While the plentiful bounty of the Western world may protect us from the harmful immune effects of micro- and macronutrient deficiencies, the over abundance of many substances simultaneously enhance inflammation while muting our immune system’s ability to respond to and ultimately control infections. The nutritional elements discussed herein are certainly not the entire explanation for the disease patterns seen in industrialized societies, and additional immune harms stemming from our increasingly sedentary lifestyles, altered infectious exposures, as well as increased exposure to pollutants warrant their own reviews [2, 234, 235]. We should note that the Western diet’s additional, more established, propensity for damaging metabolic homeostasis also causes secondary immune dysfunction through resultant diseases such as diabetes, adding greater emphasis on eating a healthy diet; the impacts of diet on the risk of metabolic disorders and the immune defects in diabetes have also been well reviewed [236240]. Additionally, although less established, the impacts of exercise on immunity and overall health are worthy of separate examination [241, 242]. One final caveat of note is that many of the studies cited employ isolated nutrients for testing, and thus an interesting area for further research will be the difference between consumption of these items in their naturally diverse combinations as compared to the homogenized forms found in processed foods or supplements; peanuts, for example, may contain over eight different fatty acids [243], fruits have varying ratios of simple and complex carbohydrates, whereas many convenience foods contain a predominance of oleic and palmitic saturated fatty acid, omega-6 fats, and fructose syrups [1, 244246]. In effect, we must investigate the difference between teaching the body to harvest fat, carbohydrates, and protein from a proverbial fish rather than giving the body these pre-extracted nutrients.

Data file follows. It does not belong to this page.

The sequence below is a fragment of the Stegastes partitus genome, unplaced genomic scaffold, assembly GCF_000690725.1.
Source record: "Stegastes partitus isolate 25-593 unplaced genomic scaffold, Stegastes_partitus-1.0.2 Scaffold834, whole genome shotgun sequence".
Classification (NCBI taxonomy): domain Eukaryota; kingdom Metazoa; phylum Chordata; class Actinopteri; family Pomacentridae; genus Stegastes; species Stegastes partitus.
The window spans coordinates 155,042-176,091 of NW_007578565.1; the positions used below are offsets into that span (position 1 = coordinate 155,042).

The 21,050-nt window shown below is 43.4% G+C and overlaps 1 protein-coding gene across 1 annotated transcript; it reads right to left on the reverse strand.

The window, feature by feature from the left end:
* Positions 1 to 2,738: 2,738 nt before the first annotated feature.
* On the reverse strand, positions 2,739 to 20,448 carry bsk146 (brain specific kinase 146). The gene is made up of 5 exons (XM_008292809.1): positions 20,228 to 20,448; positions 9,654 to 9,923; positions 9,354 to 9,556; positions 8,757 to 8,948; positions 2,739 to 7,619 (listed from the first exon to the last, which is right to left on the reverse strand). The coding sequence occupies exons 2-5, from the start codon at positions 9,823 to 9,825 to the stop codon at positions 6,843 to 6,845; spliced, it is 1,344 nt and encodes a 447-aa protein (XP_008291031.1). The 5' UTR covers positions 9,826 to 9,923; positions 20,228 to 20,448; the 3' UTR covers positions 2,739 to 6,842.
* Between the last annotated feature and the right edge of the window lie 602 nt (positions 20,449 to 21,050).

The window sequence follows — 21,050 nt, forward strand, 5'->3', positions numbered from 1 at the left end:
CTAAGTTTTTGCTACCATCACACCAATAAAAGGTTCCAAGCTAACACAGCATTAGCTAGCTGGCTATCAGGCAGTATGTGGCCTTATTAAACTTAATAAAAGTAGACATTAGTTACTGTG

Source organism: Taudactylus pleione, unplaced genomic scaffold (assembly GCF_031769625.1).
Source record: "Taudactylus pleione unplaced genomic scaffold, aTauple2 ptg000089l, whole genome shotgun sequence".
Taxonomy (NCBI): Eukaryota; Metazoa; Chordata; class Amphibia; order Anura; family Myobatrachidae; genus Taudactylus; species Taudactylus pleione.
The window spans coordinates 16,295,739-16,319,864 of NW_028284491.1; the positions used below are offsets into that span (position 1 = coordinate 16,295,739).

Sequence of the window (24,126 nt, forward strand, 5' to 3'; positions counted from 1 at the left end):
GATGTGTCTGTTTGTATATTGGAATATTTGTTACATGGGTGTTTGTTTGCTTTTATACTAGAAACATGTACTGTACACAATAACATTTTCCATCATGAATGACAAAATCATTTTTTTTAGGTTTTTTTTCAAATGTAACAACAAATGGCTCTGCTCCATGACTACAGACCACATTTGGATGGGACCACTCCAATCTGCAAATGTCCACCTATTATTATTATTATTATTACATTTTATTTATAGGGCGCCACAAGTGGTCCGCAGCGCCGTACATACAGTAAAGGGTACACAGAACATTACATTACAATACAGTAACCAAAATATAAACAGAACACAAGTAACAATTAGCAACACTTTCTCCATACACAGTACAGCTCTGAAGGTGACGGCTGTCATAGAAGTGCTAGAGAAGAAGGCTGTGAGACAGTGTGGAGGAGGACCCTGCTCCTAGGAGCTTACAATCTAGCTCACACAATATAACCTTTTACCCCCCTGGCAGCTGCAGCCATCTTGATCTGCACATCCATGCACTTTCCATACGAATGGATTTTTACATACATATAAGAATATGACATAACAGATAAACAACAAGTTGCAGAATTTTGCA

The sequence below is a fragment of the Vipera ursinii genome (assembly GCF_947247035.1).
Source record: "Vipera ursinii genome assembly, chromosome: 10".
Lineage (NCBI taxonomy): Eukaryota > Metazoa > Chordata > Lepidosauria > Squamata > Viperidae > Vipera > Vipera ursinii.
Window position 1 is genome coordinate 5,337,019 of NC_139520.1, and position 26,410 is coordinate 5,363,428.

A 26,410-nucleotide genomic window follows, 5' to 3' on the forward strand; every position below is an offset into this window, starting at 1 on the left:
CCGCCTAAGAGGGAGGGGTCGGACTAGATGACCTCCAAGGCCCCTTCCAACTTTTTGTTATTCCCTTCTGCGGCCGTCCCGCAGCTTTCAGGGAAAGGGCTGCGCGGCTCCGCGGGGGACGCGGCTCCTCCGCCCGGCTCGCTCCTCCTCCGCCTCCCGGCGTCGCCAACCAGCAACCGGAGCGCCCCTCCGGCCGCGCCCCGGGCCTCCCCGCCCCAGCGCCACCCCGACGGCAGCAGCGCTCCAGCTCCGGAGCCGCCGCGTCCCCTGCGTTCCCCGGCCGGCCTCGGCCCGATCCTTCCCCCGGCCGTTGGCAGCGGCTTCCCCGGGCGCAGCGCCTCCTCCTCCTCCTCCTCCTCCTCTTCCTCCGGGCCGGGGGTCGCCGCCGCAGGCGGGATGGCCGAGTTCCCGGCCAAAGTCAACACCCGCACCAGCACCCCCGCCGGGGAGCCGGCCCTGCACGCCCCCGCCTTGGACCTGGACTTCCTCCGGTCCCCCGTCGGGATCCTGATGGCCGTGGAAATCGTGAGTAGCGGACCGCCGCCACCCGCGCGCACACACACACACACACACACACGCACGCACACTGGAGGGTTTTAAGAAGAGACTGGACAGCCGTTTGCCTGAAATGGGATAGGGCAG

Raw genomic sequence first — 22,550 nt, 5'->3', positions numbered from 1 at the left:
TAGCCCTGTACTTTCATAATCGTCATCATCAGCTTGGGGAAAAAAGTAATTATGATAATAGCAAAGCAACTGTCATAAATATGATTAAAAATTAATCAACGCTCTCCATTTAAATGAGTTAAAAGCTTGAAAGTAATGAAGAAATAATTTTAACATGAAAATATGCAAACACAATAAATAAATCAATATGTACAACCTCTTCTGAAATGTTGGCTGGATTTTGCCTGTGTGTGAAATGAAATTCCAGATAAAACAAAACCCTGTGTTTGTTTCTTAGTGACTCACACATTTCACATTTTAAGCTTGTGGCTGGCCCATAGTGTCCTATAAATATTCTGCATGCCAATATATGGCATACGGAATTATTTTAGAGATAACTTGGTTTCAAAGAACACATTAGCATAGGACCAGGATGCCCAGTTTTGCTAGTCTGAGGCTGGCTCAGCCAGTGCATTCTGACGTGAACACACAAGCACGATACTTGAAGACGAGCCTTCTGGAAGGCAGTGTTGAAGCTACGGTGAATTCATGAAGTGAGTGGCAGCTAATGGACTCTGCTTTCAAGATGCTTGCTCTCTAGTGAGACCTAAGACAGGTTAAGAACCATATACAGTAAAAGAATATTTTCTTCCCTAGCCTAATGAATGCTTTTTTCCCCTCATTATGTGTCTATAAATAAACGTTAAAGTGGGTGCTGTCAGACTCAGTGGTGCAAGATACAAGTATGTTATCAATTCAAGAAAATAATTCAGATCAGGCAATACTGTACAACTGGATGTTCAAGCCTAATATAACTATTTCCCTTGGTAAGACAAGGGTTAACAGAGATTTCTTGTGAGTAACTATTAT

Table 1 serves as a summary outline of the data on immuno-nutrition focused upon in this review. In summary, there is enough quality, direct human evidence to conclude that many of the dietary choices in today’s modern society appear to have harmful impacts on our immune system and likely on the immune system of our offspring; while many of the remaining conclusions related to the modern diet’s deleterious influence can only be extrapolated from in vitro and/or animal models, given the sheer volume of evidence, predictions of similar human harm seem far from unreasonable (Table 1). Although promise remains, it also appears unlikely that synthetic supplements or probiotics will be able to fully counterbalance the damage of our dietary choices, let alone undo them, if they are not accompanied by lifestyle modifications. Of potentially greatest concern, our poor dietary behaviors are encoded into both our DNA scaffolding and gut microbiome, and thus these harmful immune modifications are passed to our offspring during their most critical developmental window. Therefore, given the scope of influence, the vast economic impacts, and the potential for trans-generational inheritance, the dietary impacts on immune health should thus, at minimum, be afforded a level of attention equal to that given to the dietary impacts on cardiovascular health.

Table 1 Summary of the immune impacts of dietary components and the nutritional impacts of various disease states


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This work was supported by the Intramural Research Program of The National Institutes of Health and The National Institute of Allergy and Infectious Disease. I.M. was responsible for all contributions related to this manuscript. The author would like to thank Nathan Pincus for assisting in the literature search, his friend William Howard for providing lively topical discussions, and above all Jennifer Myles for the inspiration.

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Myles, I.A. Fast food fever: reviewing the impacts of the Western diet on immunity. Nutr J 13, 61 (2014).